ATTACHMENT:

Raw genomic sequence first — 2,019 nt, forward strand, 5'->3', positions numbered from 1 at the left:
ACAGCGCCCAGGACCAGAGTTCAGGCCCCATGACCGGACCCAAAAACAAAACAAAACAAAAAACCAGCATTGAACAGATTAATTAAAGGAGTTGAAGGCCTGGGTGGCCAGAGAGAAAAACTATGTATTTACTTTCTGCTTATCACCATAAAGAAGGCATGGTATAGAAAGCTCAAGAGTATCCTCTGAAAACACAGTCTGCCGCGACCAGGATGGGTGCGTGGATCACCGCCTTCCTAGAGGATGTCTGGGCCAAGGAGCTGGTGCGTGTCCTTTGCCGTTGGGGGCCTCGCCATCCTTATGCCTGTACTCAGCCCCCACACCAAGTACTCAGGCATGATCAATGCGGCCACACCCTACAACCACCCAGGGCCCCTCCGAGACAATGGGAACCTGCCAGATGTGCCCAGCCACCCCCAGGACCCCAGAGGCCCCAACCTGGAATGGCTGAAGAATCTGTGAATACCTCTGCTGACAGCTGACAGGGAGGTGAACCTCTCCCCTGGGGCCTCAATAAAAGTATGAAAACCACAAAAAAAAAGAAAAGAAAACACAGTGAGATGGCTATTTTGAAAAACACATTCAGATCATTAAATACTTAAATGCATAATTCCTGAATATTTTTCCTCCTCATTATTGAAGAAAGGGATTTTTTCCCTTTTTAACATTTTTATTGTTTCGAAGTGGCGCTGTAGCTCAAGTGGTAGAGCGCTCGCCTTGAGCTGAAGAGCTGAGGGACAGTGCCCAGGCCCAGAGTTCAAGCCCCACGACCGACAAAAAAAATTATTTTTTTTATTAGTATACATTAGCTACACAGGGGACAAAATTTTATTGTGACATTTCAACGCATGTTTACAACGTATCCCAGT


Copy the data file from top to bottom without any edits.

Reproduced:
Raw genomic sequence first — 2,019 nt, forward strand, 5'->3', positions numbered from 1 at the left:
ACAGCGCCCAGGACCAGAGTTCAGGCCCCATGACCGGACCCAAAAACAAAACAAAACAAAAAACCAGCATTGAACAGATTAATTAAAGGAGTTGAAGGCCTGGGTGGCCAGAGAGAAAAACTATGTATTTACTTTCTGCTTATCACCATAAAGAAGGCATGGTATAGAAAGCTCAAGAGTATCCTCTGAAAACACAGTCTGCCGCGACCAGGATGGGTGCGTGGATCACCGCCTTCCTAGAGGATGTCTGGGCCAAGGAGCTGGTGCGTGTCCTTTGCCGTTGGGGGCCTCGCCATCCTTATGCCTGTACTCAGCCCCCACACCAAGTACTCAGGCATGATCAATGCGGCCACACCCTACAACCACCCAGGGCCCCTCCGAGACAATGGGAACCTGCCAGATGTGCCCAGCCACCCCCAGGACCCCAGAGGCCCCAACCTGGAATGGCTGAAGAATCTGTGAATACCTCTGCTGACAGCTGACAGGGAGGTGAACCTCTCCCCTGGGGCCTCAATAAAAGTATGAAAACCACAAAAAAAAAGAAAAGAAAACACAGTGAGATGGCTATTTTGAAAAACACATTCAGATCATTAAATACTTAAATGCATAATTCCTGAATATTTTTCCTCCTCATTATTGAAGAAAGGGATTTTTTCCCTTTTTAACATTTTTATTGTTTCGAAGTGGCGCTGTAGCTCAAGTGGTAGAGCGCTCGCCTTGAGCTGAAGAGCTGAGGGACAGTGCCCAGGCCCAGAGTTCAAGCCCCACGACCGACAAAAAAAATTATTTTTTTTATTAGTATACATTAGCTACACAGGGGACAAAATTTTATTGTGACATTTCAACGCATGTTTACAACGTATCCCAGT